We got to play through the two opening levels of the game, most of which we had already seen in action at E3 earlier this year, though this was the first time we actually got a chance to play them. In addition, we also got to play two later levels, both of which featured drivable vehicles. One of these vehicles was the hovertank, which was armed with a main cannon and a machine gun, while the other was a mechlike walker--basically a two-legged tank packing a six-shot rocket launcher (the launcher slowly reloads after the sixth shot) as well as a machine gun.

Both the hovertank and the walker feature regenerating armor and shields. So, like in Halo, if you take damage to the shields and the armor, all you need to do is find a quiet spot and wait a few seconds until they slowly regenerate. Of these vehicles, the hovertank felt the most unique to a Quake game. Since the hovertank hovers above the ground and doesn't create any friction, driving it feels almost like you're controlling a bumper car. You can slide left and right, and glide backward and forward, ram Strogg infantry (and see them tumble away thanks to the physics engine), and pound a target from a distance with the cannon. The outdoor levels are fairly large, though open and plain, and the level we played was reminiscent of the canal level in Half-Life 2, only without the water. The toughest part of the entire level was coming upon some sort of Strogg boss who locked missiles onto the tank. Thankfully, a warning Klaxon lets you know when they've got a missile lock, so then you can target and shoot down the incoming warheads.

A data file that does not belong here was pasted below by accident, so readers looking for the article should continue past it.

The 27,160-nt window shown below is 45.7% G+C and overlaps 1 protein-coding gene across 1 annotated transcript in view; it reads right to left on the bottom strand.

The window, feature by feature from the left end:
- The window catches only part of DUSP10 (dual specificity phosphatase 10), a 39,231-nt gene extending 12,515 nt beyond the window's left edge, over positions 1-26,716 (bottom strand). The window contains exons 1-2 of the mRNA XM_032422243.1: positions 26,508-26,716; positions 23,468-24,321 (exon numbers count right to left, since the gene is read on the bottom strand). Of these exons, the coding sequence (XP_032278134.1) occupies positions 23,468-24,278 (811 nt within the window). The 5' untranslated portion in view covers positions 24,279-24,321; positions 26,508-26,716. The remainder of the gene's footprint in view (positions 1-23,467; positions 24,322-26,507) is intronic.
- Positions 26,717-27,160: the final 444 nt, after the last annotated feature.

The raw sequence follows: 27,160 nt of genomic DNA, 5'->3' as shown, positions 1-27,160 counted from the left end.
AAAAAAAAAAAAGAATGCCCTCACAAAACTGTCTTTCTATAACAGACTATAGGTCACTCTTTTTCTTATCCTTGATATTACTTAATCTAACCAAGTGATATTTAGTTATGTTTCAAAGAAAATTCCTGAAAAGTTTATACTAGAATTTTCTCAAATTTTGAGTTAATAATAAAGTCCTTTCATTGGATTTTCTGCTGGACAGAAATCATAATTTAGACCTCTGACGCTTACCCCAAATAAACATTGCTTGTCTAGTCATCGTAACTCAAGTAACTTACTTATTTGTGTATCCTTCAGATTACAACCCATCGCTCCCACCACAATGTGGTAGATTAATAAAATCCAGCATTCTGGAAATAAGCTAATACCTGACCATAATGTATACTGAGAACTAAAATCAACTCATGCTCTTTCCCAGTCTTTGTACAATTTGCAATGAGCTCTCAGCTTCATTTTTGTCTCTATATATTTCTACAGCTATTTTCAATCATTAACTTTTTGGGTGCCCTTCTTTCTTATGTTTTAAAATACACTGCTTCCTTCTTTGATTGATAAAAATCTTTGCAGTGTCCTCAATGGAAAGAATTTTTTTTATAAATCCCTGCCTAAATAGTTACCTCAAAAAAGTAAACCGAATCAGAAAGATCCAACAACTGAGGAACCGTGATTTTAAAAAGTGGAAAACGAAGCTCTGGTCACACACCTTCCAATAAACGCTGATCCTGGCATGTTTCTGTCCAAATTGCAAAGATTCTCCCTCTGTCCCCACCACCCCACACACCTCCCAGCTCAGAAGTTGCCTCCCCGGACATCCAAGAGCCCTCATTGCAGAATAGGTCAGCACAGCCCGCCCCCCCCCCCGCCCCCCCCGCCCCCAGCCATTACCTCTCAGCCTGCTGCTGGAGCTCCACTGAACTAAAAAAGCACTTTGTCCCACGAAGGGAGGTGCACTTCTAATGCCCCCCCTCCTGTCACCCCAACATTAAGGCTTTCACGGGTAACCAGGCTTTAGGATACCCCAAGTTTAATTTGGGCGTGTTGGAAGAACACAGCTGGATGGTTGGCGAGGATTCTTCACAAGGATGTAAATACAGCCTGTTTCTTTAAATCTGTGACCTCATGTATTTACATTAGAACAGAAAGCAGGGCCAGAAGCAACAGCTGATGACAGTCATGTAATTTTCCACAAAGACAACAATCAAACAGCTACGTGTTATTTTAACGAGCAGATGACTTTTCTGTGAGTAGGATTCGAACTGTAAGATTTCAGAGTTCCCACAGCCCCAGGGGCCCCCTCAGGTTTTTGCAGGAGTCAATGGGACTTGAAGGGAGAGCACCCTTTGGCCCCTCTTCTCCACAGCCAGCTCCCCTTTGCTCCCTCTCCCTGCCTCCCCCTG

In the single-player game, you'll play as part of a squad of soldiers in a war against hostile aliens.

In the single-player game, you'll play as part of a squad of soldiers in a war against hostile aliens.

Quake 4 is being developed by Raven Software in cooperation with id Software. Raven is a studio that has made a slew of first-person shooters using id's technology, including the Star Trek: Elite Force games. In fact, thanks to its squad mechanic, Quake 4 feels very much like Elite Force, from the way that Strogg bodies dissolve in a Borg-like manner after a few seconds, to the fact that you also play as a protagonist who is part of a larger squad. And, like your Elite Force squadmates, each of your fellow Rhino marines has a name and a personality; they're not just random, faceless cannon fodder (though there are plenty of those in the game, as well). For example, there's Corporal Cortez, the squad sharpshooter; Lieutenant Voss, the scarred squad leader; and Master Sergeant Bidwell, the grizzled veteran. In typical first-person shooter fashion, you'll meet up with these characters throughout the opening level, and they'll explain to you that there was a squad betting pool going on as to when you would bite the big one. They'll also give you orders or commands that will send you off on missions. Some may even accompany you, though there aren't any complicated squad commands. To keep things simple, allies follow you and provide support fire. They're smart enough to find cover and fire from a distance, and they generally won't get in your way.

Posted on Sep 16, 2005